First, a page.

Posts Tagged ‘National Immunization Awareness Month’

Vaccines during pregnancy can help protect you and your baby from infections

Tuesday, August 7th, 2018

August is National Immunization Awareness Month. This week’s focus is on vaccines for pregnant women.

If you are pregnant, certain vaccines can help protect you and your baby from infections. When you get the recommended vaccines during pregnancy, you pass this protection to your baby.

What vaccines do you need during pregnancy?

The Center for Disease Control and Prevention (CDC) recommends two vaccines during pregnancy:

  1. Flu. A flu shot during pregnancy protects you from serious complications and protects your baby for several months after birth. You need a flu shot every season, as the flu strain changes year to year.
  2. Whooping cough (or Tdap). You should get Tdap at 27 to 36 weeks of pregnancy. It is best to get it during the earlier part of this time period. You need to get the Tdap vaccine every time you’re pregnant. When you get the Tdap vaccine during your pregnancy, your body makes antibodies and you pass some of them to your baby before birth. These antibodies give your baby some short-term, early protection against whooping cough. This helps keep him safe until he is able to get his own vaccine when he’s 2 months old.

In some special cases, other vaccines may be recommended by your provider.

  • Vaccines for travel: If you plan to travel outside of the United States during your pregnancy, talk to your health care provider at least 4 to 6 weeks before your trip to discuss any special precautions or vaccines that you may need.
  • Hepatitis B: If you are pregnant and have hepatitis B, your baby is at the highest risk for becoming infected during delivery. Talk to your provider about getting tested for hepatitis B and whether or not you should get vaccinated.
  • Additional vaccines: Talk to your provider about other vaccines you may need before, during, or after you become pregnant. Not all vaccines are safe to get during pregnancy. There’re cases were some vaccines are recommended. If you have a history of chronic liver disease, your provider may ask you to get vaccinated against hepatitis A. Also, the meningococcal vaccine may be recommended by your provider if you work in a lab.

For more information visit marchofdimes.org

 

Vaccinating on time is important for disease protection

Friday, August 19th, 2016

Special thanks to the CDC for sharing this post with us.

baby vaccinationParents agree that feeding and sleep schedules are important to help keep their children healthy. The same goes for childhood immunizations. Vaccinating children on time is the best way to protect them from 14 serious and potentially deadly diseases before their second birthday.

“The recommended immunization schedule is designed to offer protection early in life,” said Dr. Candice Robinson, a pediatrician at the Centers for Disease Control and Prevention (CDC), “when babies are vulnerable and before it’s likely they will be exposed to diseases.”

Public health and medical experts base their vaccine recommendations on many factors. They study information about diseases and vaccines very carefully to decide which vaccines kids should get and when they should get them for best protection.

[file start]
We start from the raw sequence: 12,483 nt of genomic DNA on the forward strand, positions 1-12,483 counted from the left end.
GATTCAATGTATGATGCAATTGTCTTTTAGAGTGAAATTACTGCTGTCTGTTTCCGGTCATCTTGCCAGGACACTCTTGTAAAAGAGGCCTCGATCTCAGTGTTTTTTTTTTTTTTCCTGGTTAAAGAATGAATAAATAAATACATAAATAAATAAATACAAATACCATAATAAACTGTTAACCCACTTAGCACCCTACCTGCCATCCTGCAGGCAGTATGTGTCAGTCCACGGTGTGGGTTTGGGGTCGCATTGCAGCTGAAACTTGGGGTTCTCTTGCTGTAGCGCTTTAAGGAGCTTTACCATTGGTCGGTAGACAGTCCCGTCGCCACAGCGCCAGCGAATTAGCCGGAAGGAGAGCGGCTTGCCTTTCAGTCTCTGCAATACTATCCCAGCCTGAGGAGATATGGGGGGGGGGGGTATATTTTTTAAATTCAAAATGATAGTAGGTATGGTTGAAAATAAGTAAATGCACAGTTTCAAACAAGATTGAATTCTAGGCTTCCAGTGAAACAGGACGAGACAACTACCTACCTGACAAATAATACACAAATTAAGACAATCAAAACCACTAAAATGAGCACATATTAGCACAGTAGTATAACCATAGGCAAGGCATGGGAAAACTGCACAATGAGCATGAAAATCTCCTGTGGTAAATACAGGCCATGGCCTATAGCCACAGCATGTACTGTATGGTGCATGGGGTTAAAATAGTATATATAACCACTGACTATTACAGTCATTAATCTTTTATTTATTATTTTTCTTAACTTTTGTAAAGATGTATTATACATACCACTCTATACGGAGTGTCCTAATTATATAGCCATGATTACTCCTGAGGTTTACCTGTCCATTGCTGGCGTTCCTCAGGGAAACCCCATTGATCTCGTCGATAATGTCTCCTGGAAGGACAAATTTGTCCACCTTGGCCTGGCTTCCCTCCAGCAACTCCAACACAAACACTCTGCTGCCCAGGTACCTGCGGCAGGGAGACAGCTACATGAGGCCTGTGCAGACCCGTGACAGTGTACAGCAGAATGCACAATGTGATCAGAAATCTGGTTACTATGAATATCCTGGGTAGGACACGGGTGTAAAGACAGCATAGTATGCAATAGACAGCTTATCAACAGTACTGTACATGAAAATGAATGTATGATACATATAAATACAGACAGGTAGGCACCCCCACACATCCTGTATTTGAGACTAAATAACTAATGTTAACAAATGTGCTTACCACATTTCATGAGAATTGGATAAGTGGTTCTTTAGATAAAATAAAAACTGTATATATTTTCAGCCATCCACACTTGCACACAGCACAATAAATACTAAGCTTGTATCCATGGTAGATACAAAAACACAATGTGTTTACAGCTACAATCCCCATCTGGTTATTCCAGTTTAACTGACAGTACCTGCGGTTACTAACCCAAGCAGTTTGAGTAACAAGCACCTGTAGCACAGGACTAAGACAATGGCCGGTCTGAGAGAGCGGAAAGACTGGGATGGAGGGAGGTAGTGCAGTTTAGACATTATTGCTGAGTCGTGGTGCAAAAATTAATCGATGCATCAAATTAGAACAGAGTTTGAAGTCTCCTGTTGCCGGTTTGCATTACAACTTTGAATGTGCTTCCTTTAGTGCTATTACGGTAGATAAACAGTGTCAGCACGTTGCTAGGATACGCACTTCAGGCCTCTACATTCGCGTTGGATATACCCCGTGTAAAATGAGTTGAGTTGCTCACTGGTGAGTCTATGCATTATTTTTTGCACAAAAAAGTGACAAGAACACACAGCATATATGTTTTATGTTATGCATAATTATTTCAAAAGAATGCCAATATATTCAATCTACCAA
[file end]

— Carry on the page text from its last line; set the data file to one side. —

Although the number of vaccines a child needs in the first two years of life may seem like a lot, doctors know a great deal about the human immune system, and they know that a healthy baby’s immune system can handle getting all vaccines when they are recommended.

Dr. Robinson cautions against parents delaying vaccination. “There is no known benefit to delaying vaccination. In fact, it puts babies at risk of getting sick because they are left vulnerable to catch serious diseases during the time they are not protected by vaccines.”

When parents choose not to vaccinate or to follow a delayed schedule, children are left unprotected against diseases that still circulate in this country, like measles and whooping cough.

In 2014, 667 people in the United States were reported as having measles; this is highest number of measles cases since the disease was eliminated from the United States in 2000. Staying on track with the immunization schedule ensures that children have the best protection against diseases like this by age 2.

Parents who are concerned about the number of shots given at one time can reduce the number given at a visit by using the flexibility built into the recommended immunization schedule. For example, the third dose of hepatitis B vaccine can be given at 6 through 18 months of age. Parents can work with their child’s healthcare professional to have their child get this dose at any time during that age range.

“I make sure my kids are vaccinated on time,” said Dr. Amanda Cohn, a pediatrician at CDC. “Getting children all the vaccines they need by age 2 is one of the best things parents can do to help keep their children safe and healthy.”

If you have questions about the childhood immunization schedule, talk with your child’s health care provider.

You can also visit our website for more information.

Have questions? Email us at AskUs@marchofdimes.org.